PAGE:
Kwangwoo Park, a Professor of KAIST College of Business, said, “a Mutu..2013-09-30Hit:5018
Kwangwoo Park, a Professor of KAIST College of Business, said, “a Mutual Savings Bank Should Reduce the Shareholding Ratio of Major Shareholders.”
(Reporter Yeseul Lee) Some people argue that the ownership structure of a mutual savings bank should be changed because the shareholding ratio of major shareholders is too high.
Kwangwoo Park, a professor of KAIST Graduate School of Finance and Accounting, said in ‘an open forum on sound development direction for mutual savings banks at YWCA Cathedral in Myeng-dong Jung-gu Seoul on August 30th, “A mutual savings bank should reduce the shareholding ratio of major shareholders to prevent illegal activities.”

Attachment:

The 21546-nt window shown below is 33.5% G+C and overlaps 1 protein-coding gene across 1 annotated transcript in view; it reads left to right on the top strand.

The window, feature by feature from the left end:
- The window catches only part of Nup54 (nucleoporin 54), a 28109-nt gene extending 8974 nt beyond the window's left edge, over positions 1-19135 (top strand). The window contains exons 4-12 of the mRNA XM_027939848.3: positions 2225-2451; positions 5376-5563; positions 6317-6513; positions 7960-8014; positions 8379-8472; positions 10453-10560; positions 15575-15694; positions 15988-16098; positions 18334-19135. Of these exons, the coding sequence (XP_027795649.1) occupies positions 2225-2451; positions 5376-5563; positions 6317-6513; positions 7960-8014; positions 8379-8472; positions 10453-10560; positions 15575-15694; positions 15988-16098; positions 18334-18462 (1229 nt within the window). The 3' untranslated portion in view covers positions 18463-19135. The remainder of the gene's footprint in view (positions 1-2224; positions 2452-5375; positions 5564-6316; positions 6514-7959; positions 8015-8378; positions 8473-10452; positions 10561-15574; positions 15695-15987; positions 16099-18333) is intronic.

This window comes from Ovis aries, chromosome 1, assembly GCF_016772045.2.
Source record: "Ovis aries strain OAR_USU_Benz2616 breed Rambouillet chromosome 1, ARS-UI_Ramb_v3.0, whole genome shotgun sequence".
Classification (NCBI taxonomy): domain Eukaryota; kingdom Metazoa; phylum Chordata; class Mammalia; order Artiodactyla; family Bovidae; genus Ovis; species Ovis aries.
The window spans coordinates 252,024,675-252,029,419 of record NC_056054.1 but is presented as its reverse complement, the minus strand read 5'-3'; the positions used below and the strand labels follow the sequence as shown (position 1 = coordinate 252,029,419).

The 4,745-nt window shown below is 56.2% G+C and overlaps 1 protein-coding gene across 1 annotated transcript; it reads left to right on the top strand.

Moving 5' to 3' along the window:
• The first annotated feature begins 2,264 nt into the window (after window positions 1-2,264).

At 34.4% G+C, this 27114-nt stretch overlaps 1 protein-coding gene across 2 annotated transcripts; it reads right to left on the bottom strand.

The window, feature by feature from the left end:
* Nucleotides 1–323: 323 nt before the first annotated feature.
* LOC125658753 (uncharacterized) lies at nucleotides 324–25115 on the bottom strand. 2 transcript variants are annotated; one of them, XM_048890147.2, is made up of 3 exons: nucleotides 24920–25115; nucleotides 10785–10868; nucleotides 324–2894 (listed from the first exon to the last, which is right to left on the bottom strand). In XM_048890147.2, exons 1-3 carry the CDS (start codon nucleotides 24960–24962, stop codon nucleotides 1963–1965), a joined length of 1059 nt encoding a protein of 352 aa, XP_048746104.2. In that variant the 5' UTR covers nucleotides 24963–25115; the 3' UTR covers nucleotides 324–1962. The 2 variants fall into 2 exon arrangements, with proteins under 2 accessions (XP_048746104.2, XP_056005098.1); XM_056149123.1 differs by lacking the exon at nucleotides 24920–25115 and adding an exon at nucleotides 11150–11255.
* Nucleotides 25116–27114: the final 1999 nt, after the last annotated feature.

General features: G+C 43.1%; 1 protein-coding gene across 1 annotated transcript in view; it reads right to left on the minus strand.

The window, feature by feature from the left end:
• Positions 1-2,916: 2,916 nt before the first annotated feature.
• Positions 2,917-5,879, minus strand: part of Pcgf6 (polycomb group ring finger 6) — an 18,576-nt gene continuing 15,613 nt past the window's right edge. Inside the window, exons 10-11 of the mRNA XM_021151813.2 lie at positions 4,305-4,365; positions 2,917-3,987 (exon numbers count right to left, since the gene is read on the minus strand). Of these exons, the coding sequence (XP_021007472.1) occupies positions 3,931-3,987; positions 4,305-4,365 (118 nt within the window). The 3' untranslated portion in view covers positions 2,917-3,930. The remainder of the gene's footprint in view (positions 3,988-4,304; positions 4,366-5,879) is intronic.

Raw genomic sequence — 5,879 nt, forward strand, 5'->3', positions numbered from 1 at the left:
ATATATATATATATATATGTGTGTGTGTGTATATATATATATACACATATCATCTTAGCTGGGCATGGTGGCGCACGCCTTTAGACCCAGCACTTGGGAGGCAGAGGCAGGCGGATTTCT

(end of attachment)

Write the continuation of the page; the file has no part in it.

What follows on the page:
Professor Park also said, “Current ownership concentration cannot prevent illegal activities of major shareholders, so the shareholding ratio of major shareholders should be limited to less than 50 per cent through a mutual benefit association which promotes public interests.”
The attempt is necessary to improve company value, as well as to seek private benefits of major shareholders.
He explained, “According to finance theory or empirical research, high ownership concentration reduces the value of a company. An appropriate level is around 50 per cent.”
Keon-beom Lee, a professor of Hanshin University, indicated that the point is a lack of systems to stop major shareholders from abusing their power.
Professor Lee stressed, “The insolvent mutual savings banks are places where major shareholders seek private benefits when management is in trouble or the business environment has worsened.
He also said, “A new business model of mutual savings banks, diversified and dispersed shareholders, and a high intensity supervision program are necessary.”